22,000 Asian pear trees at Thwaites orchard in NOTL an example of project’s success
If there’s one thing Niagara is known for, it’s the amount of delicious tender fruits and fresh grapes the region produces each year.
Now, due to the success of the Ontario Tender Fruit Tree and Vine Program, shoppers will be able to add some new fruit varieties to their shopping carts.
The program started in 2016 and is funded by the Greenbelt Foundation and Greenbelt Fund, and works in partnership with the Ontario Tender Fruit Growers.
It focuses on creating new varieties of tender fruits and fresh grapes that can withstand extreme weather conditions due to climate change.
In turn, the new varieties will increase yields and provide fresh, local fruit while helping the economy.
“At the end of the day, there’s a lot of great agricultural land in Ontario, but few areas can match the potential of Niagara,” said Edward McDonnell, the CEO of the Greenbelt Foundation.
The funding provided by the Greenbelt Foundation covers up to 30 per cent of new, eligible tender fruit trees and fresh grape vines.
“So depending on what a grower plants, they could be receiving that cap up to 30 per cent, or an overall cap so that we make sure there’s money available to all the growers that apply,” said Sarah Marshall, manager of Ontario Tender Fruit Growers.
To showcase the program, a reception and orchard tour was hosted at John Thwaites’ High Density Pear Orchard in Niagara-on-the-Lake last Thursday morning.
Thwaites’ farm has planted more than 22,000 high-density Asian pear trees. High-density means the trees are planted closer together.
He received funding from the program, which helped him with the initial planting of the Asian pears, he said.
The idea of planting high-density pears is newer. Normally, pears would be planted 15 to 20 feet apart. Thwaites’ trees are planted four to 12 feet apart, resulting in 900 Asian pear trees to the acre.
“They had a pretty nice crop last year. And they had a little bit the year before,” Thwaites said of the pears. This year, he’s predicting the harvest will be double last year’s.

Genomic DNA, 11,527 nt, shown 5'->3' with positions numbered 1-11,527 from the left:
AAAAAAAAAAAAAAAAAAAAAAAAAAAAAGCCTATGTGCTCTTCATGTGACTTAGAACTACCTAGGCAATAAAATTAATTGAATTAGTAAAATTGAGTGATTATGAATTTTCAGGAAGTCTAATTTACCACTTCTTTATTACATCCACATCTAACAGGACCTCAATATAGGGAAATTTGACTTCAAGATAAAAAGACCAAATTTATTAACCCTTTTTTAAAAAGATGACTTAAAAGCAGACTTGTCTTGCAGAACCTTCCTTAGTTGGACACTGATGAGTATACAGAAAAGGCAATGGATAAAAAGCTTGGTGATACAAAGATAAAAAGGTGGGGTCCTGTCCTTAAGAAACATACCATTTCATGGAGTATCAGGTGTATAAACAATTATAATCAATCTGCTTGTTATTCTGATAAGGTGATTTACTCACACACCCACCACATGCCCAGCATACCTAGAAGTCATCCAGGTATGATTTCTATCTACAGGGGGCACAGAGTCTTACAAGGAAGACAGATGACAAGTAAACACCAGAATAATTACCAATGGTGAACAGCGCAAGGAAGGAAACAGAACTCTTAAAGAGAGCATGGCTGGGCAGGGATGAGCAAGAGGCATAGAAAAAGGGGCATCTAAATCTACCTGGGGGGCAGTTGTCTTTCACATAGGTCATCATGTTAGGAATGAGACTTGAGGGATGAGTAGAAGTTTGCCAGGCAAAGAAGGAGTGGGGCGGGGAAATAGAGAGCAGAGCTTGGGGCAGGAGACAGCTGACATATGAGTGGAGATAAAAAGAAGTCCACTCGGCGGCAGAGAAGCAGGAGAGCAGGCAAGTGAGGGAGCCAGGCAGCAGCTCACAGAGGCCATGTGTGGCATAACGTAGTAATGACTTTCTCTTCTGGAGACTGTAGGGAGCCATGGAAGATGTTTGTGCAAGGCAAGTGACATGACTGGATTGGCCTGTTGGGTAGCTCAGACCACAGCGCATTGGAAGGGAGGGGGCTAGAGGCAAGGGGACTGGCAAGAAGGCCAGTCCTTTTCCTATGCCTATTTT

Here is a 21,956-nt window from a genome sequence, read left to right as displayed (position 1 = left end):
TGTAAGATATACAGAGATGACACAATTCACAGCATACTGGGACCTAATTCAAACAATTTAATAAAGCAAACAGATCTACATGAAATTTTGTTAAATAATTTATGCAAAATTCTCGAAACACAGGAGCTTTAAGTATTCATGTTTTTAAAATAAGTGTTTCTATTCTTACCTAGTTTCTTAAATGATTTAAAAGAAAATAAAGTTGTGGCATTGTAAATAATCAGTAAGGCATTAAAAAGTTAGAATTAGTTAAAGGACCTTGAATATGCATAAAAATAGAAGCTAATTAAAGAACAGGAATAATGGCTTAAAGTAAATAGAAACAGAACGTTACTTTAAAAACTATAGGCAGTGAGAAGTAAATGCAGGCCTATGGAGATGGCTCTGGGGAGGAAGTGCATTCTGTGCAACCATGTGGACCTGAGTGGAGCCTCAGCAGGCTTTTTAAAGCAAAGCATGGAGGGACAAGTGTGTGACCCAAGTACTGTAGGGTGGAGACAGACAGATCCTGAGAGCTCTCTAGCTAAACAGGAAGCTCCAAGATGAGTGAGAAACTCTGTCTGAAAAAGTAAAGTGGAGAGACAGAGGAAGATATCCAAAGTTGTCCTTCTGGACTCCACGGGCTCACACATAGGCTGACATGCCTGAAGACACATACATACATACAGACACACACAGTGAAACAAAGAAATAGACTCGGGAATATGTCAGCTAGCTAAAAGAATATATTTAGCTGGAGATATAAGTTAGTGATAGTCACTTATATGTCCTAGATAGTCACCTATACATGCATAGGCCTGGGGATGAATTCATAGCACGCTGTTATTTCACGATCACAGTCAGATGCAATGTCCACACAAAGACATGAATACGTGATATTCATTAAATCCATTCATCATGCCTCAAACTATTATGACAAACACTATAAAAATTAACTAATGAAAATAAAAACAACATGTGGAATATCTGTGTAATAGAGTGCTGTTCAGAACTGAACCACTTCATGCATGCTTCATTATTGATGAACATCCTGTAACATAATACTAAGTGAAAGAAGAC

Asian pears are circular in shape, and more acidic and watery than other pear types.
“I’m told that ours are sweeter than the ones that come from China,” Thwaites told the crowd.
It can take anywhere from 10 to 15 years before a tender fruit variety makes it to the marketplace. An evaluation committee puts the varieties through an extensive process to make sure they suitable for Ontario growers.
Ontario Tender Fruit Growers also works with the University of Guelph and the Vineland Research and Innovation Centre throughout the process.
The program has helped more than 90 growers in Ontario, many of them from Niagara. This year alone, Ontario residents have access to more than 10 million pounds of tender fruit.
“It’s fantastic,” McDonnell said after seeing the program in action at Thwaites’ orchard on Townline Road.
“We spend a lot of time sort of understanding it conceptually. But then you come out to a place like Niagara into an orchard like this, and it kind of really warms the heart,” he said.
More than $450,000 in funding was provided in 2016 and 2018. The money meant more than 212,000 new trees – like peach, nectarine, plum and pear trees – were planted.
The Greenbelt Foundation is mainly funded by the province of Ontario, said McDonnell.
For the 2021 to 2023 period, the foundation has contributed an additional $286,000, which will help plant 75,000 new tender fruit trees.
It will also be used for 10,000 new grape vines in Niagara.
This year, there were 63 different types of peach varieties planted and 15 different types pears.
There’s about a $25 million economic impact because of this program, said Marshall.
That’s not only the growers, she said, but it’s the marketers and retailers, too.
The program, which also helps attract new growers, has generated 335 full-time jobs, as well as $6.9 million in tax revenue, according to a news release from the Greenbelt Foundation.
The juniper grape is something new the Ontario Tender Fruit Growers are trying to commercialize, said Marshall. She said many farmers who don’t grow grapes or tender fruit are showing interest in the juniper vine.
“It’s attracting new growers to the industry as well, which is really cool,” she said.
The Greenbelt consists of 2 million acres of protected land. It not only protects farmland but also protects forests, wetlands, rivers and lakes.
The Niagara tender fruit and grape area is one of two specialty crop areas in Ontario, the other one being the Holland Marsh. Both areas are protected by the Greenbelt.
The foundation will continue to look for other opportunities in Niagara or along the Greenbelt to support agricultural activity, said McDonnell.
“Because we always say, you know, the Greenbelt only works if it works for the people in the Greenbelt.”